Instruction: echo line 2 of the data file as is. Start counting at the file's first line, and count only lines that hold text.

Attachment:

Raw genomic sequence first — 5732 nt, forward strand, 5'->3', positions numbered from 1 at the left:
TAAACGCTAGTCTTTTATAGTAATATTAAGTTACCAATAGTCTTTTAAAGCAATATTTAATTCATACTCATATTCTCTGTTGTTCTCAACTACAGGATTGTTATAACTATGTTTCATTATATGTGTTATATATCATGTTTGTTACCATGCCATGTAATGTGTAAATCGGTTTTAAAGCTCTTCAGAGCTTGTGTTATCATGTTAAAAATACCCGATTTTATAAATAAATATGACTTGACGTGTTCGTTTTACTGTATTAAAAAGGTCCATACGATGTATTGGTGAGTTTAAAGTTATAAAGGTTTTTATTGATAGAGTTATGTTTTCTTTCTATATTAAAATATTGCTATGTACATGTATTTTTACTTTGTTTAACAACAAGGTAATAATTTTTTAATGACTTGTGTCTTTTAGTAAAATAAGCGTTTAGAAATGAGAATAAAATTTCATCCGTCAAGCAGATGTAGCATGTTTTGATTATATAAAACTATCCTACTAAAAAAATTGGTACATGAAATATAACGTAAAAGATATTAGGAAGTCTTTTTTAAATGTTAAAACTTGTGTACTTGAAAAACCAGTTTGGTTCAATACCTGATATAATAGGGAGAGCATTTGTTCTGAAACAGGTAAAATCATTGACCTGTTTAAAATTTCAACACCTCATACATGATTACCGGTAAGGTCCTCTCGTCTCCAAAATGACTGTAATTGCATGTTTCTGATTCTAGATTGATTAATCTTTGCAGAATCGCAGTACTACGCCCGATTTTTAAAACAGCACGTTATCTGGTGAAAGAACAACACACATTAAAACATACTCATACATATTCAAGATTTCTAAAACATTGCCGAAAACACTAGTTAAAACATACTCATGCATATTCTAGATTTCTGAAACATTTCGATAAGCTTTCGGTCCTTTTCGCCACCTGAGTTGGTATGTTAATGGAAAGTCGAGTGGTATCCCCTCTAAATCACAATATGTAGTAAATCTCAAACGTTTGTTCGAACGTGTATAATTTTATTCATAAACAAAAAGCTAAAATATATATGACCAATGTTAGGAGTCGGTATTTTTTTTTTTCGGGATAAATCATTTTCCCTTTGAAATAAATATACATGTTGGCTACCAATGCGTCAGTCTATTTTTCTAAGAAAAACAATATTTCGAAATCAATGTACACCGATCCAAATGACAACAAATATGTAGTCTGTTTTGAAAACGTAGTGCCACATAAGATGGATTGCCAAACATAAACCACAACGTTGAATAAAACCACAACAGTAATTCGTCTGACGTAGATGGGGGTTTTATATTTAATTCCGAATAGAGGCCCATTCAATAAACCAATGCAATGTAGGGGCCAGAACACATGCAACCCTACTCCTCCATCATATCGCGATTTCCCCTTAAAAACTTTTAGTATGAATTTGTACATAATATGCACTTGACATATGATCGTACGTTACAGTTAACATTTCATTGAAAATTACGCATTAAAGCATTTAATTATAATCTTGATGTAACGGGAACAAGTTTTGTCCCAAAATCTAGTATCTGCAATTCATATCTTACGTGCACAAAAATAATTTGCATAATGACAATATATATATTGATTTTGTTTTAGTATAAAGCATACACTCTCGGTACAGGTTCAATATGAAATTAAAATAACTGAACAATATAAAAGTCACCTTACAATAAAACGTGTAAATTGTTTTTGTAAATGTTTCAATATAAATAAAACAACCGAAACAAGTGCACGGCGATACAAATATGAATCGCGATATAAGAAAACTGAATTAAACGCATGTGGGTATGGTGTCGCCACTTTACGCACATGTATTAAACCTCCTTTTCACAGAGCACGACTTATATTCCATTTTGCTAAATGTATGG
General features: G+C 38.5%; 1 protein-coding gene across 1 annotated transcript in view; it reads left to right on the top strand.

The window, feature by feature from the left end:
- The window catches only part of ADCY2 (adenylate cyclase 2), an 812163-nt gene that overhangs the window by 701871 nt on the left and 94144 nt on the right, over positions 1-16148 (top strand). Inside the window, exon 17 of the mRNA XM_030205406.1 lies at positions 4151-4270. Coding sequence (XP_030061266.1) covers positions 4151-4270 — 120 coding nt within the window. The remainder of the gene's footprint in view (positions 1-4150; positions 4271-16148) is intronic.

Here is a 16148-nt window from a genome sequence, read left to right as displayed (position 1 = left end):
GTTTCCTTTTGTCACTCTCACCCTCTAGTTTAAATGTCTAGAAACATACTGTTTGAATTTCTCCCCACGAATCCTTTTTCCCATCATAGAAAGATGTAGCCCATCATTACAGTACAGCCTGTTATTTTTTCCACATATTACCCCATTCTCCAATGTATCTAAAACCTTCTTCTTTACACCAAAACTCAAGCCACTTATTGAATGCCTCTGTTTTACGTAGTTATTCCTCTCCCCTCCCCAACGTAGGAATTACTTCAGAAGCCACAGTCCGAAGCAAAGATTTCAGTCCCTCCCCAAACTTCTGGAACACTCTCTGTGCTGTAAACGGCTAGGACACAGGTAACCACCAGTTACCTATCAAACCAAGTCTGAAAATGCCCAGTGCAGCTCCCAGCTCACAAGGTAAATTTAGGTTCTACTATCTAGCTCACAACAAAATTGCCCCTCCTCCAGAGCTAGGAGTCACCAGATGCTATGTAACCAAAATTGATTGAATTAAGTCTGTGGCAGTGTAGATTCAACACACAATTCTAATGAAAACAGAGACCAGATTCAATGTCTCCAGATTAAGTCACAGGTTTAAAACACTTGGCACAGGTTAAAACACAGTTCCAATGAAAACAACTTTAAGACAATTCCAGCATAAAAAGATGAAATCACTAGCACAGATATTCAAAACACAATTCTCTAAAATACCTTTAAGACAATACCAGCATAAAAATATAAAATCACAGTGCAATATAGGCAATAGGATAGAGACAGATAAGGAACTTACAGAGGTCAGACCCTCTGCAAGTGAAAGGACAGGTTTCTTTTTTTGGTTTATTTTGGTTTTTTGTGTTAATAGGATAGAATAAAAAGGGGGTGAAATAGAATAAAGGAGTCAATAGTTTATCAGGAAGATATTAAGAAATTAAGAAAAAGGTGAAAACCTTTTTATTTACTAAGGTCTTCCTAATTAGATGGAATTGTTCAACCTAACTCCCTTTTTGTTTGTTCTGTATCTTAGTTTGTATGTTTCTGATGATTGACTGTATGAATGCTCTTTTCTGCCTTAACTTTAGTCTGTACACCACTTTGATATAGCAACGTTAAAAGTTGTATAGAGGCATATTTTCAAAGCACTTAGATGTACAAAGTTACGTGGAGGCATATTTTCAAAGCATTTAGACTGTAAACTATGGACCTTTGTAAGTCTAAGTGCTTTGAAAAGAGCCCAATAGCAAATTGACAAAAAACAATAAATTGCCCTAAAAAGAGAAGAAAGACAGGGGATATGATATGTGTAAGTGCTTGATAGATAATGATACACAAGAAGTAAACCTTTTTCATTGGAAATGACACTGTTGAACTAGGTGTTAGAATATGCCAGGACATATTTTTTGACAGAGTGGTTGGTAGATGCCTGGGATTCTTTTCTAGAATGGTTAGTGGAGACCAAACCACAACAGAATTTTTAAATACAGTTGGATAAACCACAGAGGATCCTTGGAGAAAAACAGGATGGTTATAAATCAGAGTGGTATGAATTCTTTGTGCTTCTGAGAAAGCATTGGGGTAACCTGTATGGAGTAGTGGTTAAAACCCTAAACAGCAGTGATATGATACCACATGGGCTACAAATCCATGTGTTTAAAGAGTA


TAAACGCTAGTCTTTTATAGTAATATTAAGTTACCAATAGTCTTTTAAAGCAATATTTAATTCATACTCATATTCTCTGTTGTTCTCAACTACAGGATTGTTATAACTATGTTTCATTATATGTGTTATATATCATGTTTGTTACCATGCCATGTAATGTGTAAATCGGTTTTAAAGCTCTTCAGAGCTTGTGTTATCATGTTAAAAATACCCGATTTTATAAATAAATATGACTTGACGTGTTCGTTTTACTGTATTAAAAAGGTCCATACGATGTATTGGTGAGTTTAAAGTTATAAAGGTTTTTATTGATAGAGTTATGTTTTCTTTCTATATTAAAATATTGCTATGTACATGTATTTTTACTTTGTTTAACAACAAGGTAATAATTTTTTAATGACTTGTGTCTTTTAGTAAAATAAGCGTTTAGAAATGAGAATAAAATTTCATCCGTCAAGCAGATGTAGCATGTTTTGATTATATAAAACTATCCTACTAAAAAAATTGGTACATGAAATATAACGTAAAAGATATTAGGAAGTCTTTTTTAAATGTTAAAACTTGTGTACTTGAAAAACCAGTTTGGTTCAATACCTGATATAATAGGGAGAGCATTTGTTCTGAAACAGGTAAAATCATTGACCTGTTTAAAATTTCAACACCTCATACATGATTACCGGTAAGGTCCTCTCGTCTCCAAAATGACTGTAATTGCATGTTTCTGATTCTAGATTGATTAATCTTTGCAGAATCGCAGTACTACGCCCGATTTTTAAAACAGCACGTTATCTGGTGAAAGAACAACACACATTAAAACATACTCATACATATTCAAGATTTCTAAAACATTGCCGAAAACACTAGTTAAAACATACTCATGCATATTCTAGATTTCTGAAACATTTCGATAAGCTTTCGGTCCTTTTCGCCACCTGAGTTGGTATGTTAATGGAAAGTCGAGTGGTATCCCCTCTAAATCACAATATGTAGTAAATCTCAAACGTTTGTTCGAACGTGTATAATTTTATTCATAAACAAAAAGCTAAAATATATATGACCAATGTTAGGAGTCGGTATTTTTTTTTTTCGGGATAAATCATTTTCCCTTTGAAATAAATATACATGTTGGCTACCAATGCGTCAGTCTATTTTTCTAAGAAAAACAATATTTCGAAATCAATGTACACCGATCCAAATGACAACAAATATGTAGTCTGTTTTGAAAACGTAGTGCCACATAAGATGGATTGCCAAACATAAACCACAACGTTGAATAAAACCACAACAGTAATTCGTCTGACGTAGATGGGGGTTTTATATTTAATTCCGAATAGAGGCCCATTCAATAAACCAATGCAATGTAGGGGCCAGAACACATGCAACCCTACTCCTCCATCATATCGCGATTTCCCCTTAAAAACTTTTAGTATGAATTTGTACATAATATGCACTTGACATATGATCGTACGTTACAGTTAACATTTCATTGAAAATTACGCATTAAAGCATTTAATTATAATCTTGATGTAACGGGAACAAGTTTTGTCCCAAAATCTAGTATCTGCAATTCATATCTTACGTGCACAAAAATAATTTGCATAATGACAATATATATATTGATTTTGTTTTAGTATAAAGCATACACTCTCGGTACAGGTTCAATATGAAATTAAAATAACTGAACAATATAAAAGTCACCTTACAATAAAACGTGTAAATTGTTTTTGTAAATGTTTCAATATAAATAAAACAACCGAAACAAGTGCACGGCGATACAAATATGAATCGCGATATAAGAAAACTGAATTAAACGCATGTGGGTATGGTGTCGCCACTTTACGCACATGTATTAAACCTCCTTTTCACAGAGCACGACTTATATTCCATTTTGCTAAATGTATGG